Objective Androgen deprivation therapy (ADT) for the magement of prostate cancer results in a range of side effects including sexual dysfunction. Exercise is proposed as a potentially effective therapy to counteract changes in sexual function. The current study explored the impact of ADT on men's sexuality and the effect of exercise on this experience. Methods Semi-structured, in-depth interviews were conducted with 18 men (age?=?63.1?ῳ.8) who were on ADT for prostate cancer for =12 months and who were part of a pre-existing exercise intervention trial. Results Sexual concerns for men included changes in body image, partner relationships, sex drive, sexual performance and masculinity. In coping with these concerns, men described a sense of persol acceptance of sexual changes through a shift in priorities and values away from penetrative sexual intercourse, knowledge and understanding about ADT, and partner support. Exercise in a group-based setting contributed to the acceptance of sexual changes through affirming strength-based aspects of masculinity and peer support. Conclusion Exercise appears to have utility as a strategy to assist men to mage the negative impact of ADT on sexuality and masculinity more broadly.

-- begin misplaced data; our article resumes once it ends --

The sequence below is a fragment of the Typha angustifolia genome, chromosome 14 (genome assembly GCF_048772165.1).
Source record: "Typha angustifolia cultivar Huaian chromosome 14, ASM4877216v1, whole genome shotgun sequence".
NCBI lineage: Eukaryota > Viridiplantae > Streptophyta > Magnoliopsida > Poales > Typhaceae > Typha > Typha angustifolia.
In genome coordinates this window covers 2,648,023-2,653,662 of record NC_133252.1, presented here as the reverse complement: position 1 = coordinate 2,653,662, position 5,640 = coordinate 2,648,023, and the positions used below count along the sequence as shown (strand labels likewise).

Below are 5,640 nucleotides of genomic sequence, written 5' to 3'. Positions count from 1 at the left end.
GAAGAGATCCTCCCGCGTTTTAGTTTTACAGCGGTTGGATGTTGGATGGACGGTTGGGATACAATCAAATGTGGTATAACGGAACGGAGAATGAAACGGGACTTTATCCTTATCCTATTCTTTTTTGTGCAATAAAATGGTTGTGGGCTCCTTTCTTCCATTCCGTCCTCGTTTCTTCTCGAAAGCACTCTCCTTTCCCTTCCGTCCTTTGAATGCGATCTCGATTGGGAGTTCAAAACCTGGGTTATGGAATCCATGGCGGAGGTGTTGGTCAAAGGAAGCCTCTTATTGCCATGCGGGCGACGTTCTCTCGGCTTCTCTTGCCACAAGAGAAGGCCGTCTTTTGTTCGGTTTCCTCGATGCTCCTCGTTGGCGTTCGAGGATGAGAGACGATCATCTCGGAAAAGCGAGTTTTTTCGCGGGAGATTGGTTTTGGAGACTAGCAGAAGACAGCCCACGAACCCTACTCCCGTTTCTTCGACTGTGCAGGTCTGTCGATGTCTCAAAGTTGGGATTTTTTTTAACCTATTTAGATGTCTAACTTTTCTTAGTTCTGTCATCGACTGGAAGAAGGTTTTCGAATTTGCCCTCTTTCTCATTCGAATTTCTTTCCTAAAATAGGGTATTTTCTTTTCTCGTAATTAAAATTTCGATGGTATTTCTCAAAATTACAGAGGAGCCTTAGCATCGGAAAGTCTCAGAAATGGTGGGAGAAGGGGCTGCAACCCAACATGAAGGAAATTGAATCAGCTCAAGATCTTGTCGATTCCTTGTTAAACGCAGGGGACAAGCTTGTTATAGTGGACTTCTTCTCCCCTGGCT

Unless otherwise indicated, works by Griffith University Scholars are © Griffith University. For further details please refer to the University Intellectual Property Policy.